Pesticides, increased susceptibility to infection by parasites and pathogens, and a general weakening of the immune system are all factors leading to high declines in honey bee populations. This worrying phenomenon led researchers from the University of Life Sciences in Lublin, Poland, to explore the effect of hemp extract on the activity of the antioxidant system in honey bees. They split the bees into three groups; bees  in the control group were fed only sugar syrup, while the two experimental groups received hemp extract via different administration methods. One was fed pure sugar syrup via cotton strips soaked in hemp extract placed inside the cage, and the second group was fed a mixture of sugar syrup and hemp extract via a syringe. The syringe method demonstrated a stronger and faster effect compared to the strip method. The authors hypothesized that this was because it took longer for the extract from the strip to enter the bees’ system, rather than directly through the syrup in the syringe. Overall, hemp extract increased the activity of antioxidant enzymes, and extended the life of bees from 35 days for the control group to 49 days (for the strip method) and 56 days (for the syringe method). The authors highlighted that hemp extract may contribute to the improvement of natural immunity in honey bees and help them fight against environmental pollution and increased oxidative stress.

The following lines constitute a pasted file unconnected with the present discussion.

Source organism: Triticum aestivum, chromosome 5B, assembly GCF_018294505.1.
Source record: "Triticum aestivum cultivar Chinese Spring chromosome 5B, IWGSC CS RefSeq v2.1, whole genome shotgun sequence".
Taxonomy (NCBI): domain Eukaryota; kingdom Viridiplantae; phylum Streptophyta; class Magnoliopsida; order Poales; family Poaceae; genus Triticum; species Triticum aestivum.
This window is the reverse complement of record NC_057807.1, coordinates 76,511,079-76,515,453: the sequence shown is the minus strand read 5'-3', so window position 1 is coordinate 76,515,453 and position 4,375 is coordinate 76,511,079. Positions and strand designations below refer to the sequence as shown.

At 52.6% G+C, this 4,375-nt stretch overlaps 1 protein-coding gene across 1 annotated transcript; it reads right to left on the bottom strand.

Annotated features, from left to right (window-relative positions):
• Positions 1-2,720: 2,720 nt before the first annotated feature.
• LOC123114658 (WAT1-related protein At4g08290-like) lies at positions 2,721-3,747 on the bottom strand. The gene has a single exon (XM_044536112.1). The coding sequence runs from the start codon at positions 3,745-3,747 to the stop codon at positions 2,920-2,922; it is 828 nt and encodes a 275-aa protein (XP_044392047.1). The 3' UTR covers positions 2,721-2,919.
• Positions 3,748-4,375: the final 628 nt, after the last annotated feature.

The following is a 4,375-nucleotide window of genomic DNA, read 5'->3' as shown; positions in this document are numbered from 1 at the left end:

What else is going on?

Research + Medicine

Salival lipid metabolites in children with autism spectrum disorder (ASD) may serve as cannabis-responsive biomarkers and quantify impact of medical cannabis treatment for ASD. Link

According to case report, topical application of 20 percent CBD oil successfully treated ​​cutaneous squamous cell carcinoma and lichen simplex chronicus. Link

But topical CBD does not appear to decrease pain or opioid use in total knee arthroplasty patients. Link 

CBD demonstrates anti-aging benefits in both in vitro and in vivo neuron models. Link

Testing + Processing

Multidimensional gas chromatography method can help determine enantiomeric and isotopic ratios of terpenes in cannabis essential oils. Link

Study evaluates feasibility of targeted and non-targeted metabolomics to characterize cannabis varieties by their minor cannabinoid fingerprints. Link

Plant Science + Genetics

Chemical profiling of medical cannabis plants in Brazil reveals most are CBD-rich with varying terpene levels and growth cycles from 10 to 24 weeks. Link 

Plant density and row spacing impacts industrial hemp growth, and internodal length pattern may indicate plant maturity, according to study. Link